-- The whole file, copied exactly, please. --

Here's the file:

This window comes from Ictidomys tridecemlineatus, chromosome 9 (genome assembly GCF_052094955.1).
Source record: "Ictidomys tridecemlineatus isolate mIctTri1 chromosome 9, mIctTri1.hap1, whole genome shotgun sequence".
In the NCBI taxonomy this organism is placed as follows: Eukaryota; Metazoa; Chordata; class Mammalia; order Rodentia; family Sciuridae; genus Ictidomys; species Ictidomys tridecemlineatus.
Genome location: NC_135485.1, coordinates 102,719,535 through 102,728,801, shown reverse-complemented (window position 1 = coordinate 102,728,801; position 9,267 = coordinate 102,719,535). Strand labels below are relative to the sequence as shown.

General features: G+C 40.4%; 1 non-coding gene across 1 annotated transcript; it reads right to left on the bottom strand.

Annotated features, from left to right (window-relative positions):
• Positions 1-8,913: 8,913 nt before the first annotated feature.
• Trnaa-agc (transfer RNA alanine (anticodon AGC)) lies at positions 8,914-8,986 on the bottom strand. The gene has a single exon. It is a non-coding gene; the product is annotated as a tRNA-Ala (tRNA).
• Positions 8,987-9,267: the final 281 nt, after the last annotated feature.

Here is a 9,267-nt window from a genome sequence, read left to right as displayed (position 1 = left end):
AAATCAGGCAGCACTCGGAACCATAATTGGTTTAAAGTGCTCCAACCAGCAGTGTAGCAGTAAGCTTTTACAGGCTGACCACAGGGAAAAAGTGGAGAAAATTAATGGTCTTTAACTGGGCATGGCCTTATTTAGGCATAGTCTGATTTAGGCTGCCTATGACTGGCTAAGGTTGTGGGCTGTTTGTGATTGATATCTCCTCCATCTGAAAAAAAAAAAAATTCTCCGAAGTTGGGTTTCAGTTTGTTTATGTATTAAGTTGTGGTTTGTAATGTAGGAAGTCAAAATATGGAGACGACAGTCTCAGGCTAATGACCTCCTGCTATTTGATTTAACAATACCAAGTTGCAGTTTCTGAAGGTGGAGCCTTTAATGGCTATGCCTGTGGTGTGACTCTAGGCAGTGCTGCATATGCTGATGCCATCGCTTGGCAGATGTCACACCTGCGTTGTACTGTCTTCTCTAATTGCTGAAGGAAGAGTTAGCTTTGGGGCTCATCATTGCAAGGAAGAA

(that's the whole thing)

This window comes from Ictidomys tridecemlineatus, chromosome 9 (genome assembly GCF_052094955.1).
Source record: "Ictidomys tridecemlineatus isolate mIctTri1 chromosome 9, mIctTri1.hap1, whole genome shotgun sequence".
In the NCBI taxonomy this organism is placed as follows: Eukaryota; Metazoa; Chordata; class Mammalia; order Rodentia; family Sciuridae; genus Ictidomys; species Ictidomys tridecemlineatus.
Genome location: NC_135485.1, coordinates 102,719,535 through 102,728,801, shown reverse-complemented (window position 1 = coordinate 102,728,801; position 9,267 = coordinate 102,719,535). Strand labels below are relative to the sequence as shown.

General features: G+C 40.4%; 1 non-coding gene across 1 annotated transcript; it reads right to left on the bottom strand.

Annotated features, from left to right (window-relative positions):
• Positions 1-8,913: 8,913 nt before the first annotated feature.
• Trnaa-agc (transfer RNA alanine (anticodon AGC)) lies at positions 8,914-8,986 on the bottom strand. The gene has a single exon. It is a non-coding gene; the product is annotated as a tRNA-Ala (tRNA).
• Positions 8,987-9,267: the final 281 nt, after the last annotated feature.

Here is a 9,267-nt window from a genome sequence, read left to right as displayed (position 1 = left end):
AAATCAGGCAGCACTCGGAACCATAATTGGTTTAAAGTGCTCCAACCAGCAGTGTAGCAGTAAGCTTTTACAGGCTGACCACAGGGAAAAAGTGGAGAAAATTAATGGTCTTTAACTGGGCATGGCCTTATTTAGGCATAGTCTGATTTAGGCTGCCTATGACTGGCTAAGGTTGTGGGCTGTTTGTGATTGATATCTCCTCCATCTGAAAAAAAAAAAAATTCTCCGAAGTTGGGTTTCAGTTTGTTTATGTATTAAGTTGTGGTTTGTAATGTAGGAAGTCAAAATATGGAGACGACAGTCTCAGGCTAATGACCTCCTGCTATTTGATTTAACAATACCAAGTTGCAGTTTCTGAAGGTGGAGCCTTTAATGGCTATGCCTGTGGTGTGACTCTAGGCAGTGCTGCATATGCTGATGCCATCGCTTGGCAGATGTCACACCTGCGTTGTACTGTCTTCTCTAATTGCTGAAGGAAGAGTTAGCTTTGGGGCTCATCATTGCAAGGAAGAA